Corda Enterprise: It is a distributed ledger technology that uses known identities to establish trust in the system and keeps transactions private between interacting parties. It reduces the effort required to maintain data consistency while still enabling it to scale and manage a higher volume of transactions. 

    Integrating technologies like AI (Artificial Intelligence), the Internet of Things (IoT), and others can further augment the blockchain solution for accurate real-time system entry of generated data. 

    Integrating AI, IoT, and Blockchain other technologies for supply chain traceability, real-time updates, and visibility

    Thorium’s supply chain process will begin with loading it into air-tight containers and equipping them with tamper-evident sealing devices. They can include Near Field Communication (NFC) or Radio Frequency Identification (RFID)-enabled chips, weight sensors, micro GPS tracking, and other sensors for efficient asset tracking. 

    The RFID microchip will act as an identifier for the container by creating its digital identity. It will contain important identifying information about every touchpoint of the container in the supply chain such as, 

    • Type of material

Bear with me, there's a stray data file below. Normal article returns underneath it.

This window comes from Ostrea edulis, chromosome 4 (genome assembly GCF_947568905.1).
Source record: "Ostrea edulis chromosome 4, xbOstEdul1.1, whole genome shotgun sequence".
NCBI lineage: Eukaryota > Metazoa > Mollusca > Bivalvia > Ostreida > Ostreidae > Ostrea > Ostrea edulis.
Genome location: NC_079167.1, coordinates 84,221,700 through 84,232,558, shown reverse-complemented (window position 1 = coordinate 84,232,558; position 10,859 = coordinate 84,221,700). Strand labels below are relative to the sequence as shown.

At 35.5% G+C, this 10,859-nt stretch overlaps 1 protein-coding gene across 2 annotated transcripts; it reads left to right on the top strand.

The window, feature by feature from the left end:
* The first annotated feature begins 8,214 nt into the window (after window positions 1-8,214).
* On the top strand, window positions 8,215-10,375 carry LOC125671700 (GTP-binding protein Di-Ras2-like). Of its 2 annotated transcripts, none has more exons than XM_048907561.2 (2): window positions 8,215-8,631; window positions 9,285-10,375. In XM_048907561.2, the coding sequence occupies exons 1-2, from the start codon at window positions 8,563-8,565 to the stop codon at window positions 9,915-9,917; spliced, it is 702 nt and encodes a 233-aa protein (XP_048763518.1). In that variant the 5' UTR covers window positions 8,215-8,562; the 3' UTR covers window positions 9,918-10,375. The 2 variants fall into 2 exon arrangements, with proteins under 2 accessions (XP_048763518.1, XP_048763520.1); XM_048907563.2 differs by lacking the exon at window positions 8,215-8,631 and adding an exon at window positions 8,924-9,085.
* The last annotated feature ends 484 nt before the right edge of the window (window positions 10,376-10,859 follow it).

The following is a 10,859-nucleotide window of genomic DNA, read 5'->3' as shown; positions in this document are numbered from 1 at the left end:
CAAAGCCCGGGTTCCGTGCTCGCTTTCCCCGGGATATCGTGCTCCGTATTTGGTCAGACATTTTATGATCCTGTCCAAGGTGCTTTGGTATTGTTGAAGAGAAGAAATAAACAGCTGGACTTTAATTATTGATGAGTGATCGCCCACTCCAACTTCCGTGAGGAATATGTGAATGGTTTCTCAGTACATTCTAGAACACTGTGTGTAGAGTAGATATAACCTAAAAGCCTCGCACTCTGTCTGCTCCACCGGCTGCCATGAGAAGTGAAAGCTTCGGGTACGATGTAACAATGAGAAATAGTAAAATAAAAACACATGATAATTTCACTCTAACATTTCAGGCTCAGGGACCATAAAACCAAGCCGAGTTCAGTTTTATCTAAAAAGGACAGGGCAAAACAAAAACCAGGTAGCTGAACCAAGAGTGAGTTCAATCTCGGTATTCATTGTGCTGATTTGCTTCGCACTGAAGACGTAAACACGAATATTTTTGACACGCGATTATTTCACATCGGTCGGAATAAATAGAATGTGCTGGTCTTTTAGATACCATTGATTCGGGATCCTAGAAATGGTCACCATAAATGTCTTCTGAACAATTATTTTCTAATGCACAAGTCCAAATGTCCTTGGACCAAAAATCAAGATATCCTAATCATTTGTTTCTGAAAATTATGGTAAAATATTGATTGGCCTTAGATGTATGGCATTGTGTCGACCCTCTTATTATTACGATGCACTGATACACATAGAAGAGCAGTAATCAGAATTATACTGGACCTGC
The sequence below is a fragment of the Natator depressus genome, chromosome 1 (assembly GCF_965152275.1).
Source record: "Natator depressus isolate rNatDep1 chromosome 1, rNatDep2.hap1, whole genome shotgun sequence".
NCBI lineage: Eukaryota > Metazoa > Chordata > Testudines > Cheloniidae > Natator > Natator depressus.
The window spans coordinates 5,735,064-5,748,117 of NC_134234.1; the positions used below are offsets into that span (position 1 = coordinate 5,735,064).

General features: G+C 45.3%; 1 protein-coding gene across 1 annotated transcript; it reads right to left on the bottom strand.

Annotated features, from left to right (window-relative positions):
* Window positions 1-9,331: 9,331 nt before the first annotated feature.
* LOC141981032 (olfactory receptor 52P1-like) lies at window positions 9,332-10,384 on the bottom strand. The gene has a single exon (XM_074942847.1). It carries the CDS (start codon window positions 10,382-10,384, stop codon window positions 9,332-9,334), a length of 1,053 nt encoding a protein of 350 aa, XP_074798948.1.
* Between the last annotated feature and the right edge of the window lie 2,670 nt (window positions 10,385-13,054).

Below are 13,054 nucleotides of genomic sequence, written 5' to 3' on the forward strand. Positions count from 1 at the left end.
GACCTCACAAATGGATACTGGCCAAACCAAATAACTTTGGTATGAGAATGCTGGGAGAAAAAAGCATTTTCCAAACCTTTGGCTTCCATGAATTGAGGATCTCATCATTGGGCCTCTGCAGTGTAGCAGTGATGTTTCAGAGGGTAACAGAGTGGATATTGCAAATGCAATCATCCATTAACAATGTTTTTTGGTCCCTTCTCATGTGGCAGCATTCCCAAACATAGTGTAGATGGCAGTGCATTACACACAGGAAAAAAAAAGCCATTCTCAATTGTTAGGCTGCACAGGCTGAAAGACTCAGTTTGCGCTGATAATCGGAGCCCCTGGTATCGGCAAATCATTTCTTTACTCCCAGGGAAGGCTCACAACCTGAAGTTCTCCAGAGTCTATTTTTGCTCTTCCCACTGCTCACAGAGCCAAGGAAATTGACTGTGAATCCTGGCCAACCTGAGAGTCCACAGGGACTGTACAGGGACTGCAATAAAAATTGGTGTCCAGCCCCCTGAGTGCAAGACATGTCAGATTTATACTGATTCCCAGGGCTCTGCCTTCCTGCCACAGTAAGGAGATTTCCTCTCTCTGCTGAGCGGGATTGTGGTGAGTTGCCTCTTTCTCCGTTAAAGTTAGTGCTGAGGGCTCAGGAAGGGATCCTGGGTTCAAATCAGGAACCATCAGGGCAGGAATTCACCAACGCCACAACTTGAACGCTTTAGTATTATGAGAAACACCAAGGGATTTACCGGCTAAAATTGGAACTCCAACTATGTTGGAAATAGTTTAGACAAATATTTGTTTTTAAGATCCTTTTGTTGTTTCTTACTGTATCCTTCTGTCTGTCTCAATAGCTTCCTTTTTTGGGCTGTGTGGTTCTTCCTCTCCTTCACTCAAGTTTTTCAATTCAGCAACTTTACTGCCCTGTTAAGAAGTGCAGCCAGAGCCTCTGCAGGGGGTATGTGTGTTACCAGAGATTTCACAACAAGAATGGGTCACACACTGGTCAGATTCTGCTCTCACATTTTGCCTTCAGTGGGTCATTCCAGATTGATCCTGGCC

• UN Number and shipping name
    • Weight of containers 
    • Point of origin
    • Destination and delivery date
    • Identity of the individuals handling the container at each point

    Additionally, wireless level monitoring IoT solutions, and AI-powered facial recognition and motion sensors can be embedded into the process to notify parties about any movement in real-time. They will provide the ability to monitor chemical containers’ real-time;

    Fill Level or Weight Alerts: Notification about the weight deviation from the threshold limits

    Theft Alerts: Ensure security with a reliable alerting system 

    Temperature Alerts: Immediate alerts about the temperature deviation

    Shipment Route Tracking: Enable live tracking of shipment and route optimization

    Facial Recognition Security: Ensure security of shipments with digital identification 

    All this digital identification combined with other logistical information will be uploaded to the blockchain solution.

    While the integrated sensors will provide the ability to monitor the containers’ status’ 24×7, and issue real-time alerts about suspicious activities, permissioned blockchain solution will make this data secure and visible only to the solution’s participants. It will enable respective stakeholders to receive regular alerts and notifications of every event and action defined as per business rules.

    Further, smart contract integration with blockchain will automate necessary business rules and contracts between the transaction participants, such as payments and audits. It will reduce heavy paperwork and the risk of human-prone errors in data and information. 

    Smart contracts are self-executing, written into code, and built as complex if-then statements. It means that they only execute transactions when established conditions are fulfilled.